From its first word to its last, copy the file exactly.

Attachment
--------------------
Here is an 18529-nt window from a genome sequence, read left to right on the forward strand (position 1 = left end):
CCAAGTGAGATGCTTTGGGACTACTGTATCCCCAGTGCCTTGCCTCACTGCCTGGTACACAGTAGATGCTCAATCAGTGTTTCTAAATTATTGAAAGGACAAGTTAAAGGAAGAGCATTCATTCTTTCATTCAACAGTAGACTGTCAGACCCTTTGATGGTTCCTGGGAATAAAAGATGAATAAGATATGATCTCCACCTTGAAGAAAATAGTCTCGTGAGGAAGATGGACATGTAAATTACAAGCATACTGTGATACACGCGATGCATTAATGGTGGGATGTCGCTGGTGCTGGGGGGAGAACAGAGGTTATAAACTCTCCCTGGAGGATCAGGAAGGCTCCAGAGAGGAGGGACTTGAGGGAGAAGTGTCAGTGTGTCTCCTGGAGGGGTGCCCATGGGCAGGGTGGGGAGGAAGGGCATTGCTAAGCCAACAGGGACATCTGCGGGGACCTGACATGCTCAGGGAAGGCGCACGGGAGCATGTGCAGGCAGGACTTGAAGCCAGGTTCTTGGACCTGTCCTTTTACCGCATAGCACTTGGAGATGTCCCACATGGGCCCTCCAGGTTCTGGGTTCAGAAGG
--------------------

Here is an 18529-nt window from a genome sequence, read left to right on the forward strand (position 1 = left end):
CCAAGTGAGATGCTTTGGGACTACTGTATCCCCAGTGCCTTGCCTCACTGCCTGGTACACAGTAGATGCTCAATCAGTGTTTCTAAATTATTGAAAGGACAAGTTAAAGGAAGAGCATTCATTCTTTCATTCAACAGTAGACTGTCAGACCCTTTGATGGTTCCTGGGAATAAAAGATGAATAAGATATGATCTCCACCTTGAAGAAAATAGTCTCGTGAGGAAGATGGACATGTAAATTACAAGCATACTGTGATACACGCGATGCATTAATGGTGGGATGTCGCTGGTGCTGGGGGGAGAACAGAGGTTATAAACTCTCCCTGGAGGATCAGGAAGGCTCCAGAGAGGAGGGACTTGAGGGAGAAGTGTCAGTGTGTCTCCTGGAGGGGTGCCCATGGGCAGGGTGGGGAGGAAGGGCATTGCTAAGCCAACAGGGACATCTGCGGGGACCTGACATGCTCAGGGAAGGCGCACGGGAGCATGTGCAGGCAGGACTTGAAGCCAGGTTCTTGGACCTGTCCTTTTACCGCATAGCACTTGGAGATGTCCCACATGGGCCCTCCAGGTTCTGGGTTCAGAAGG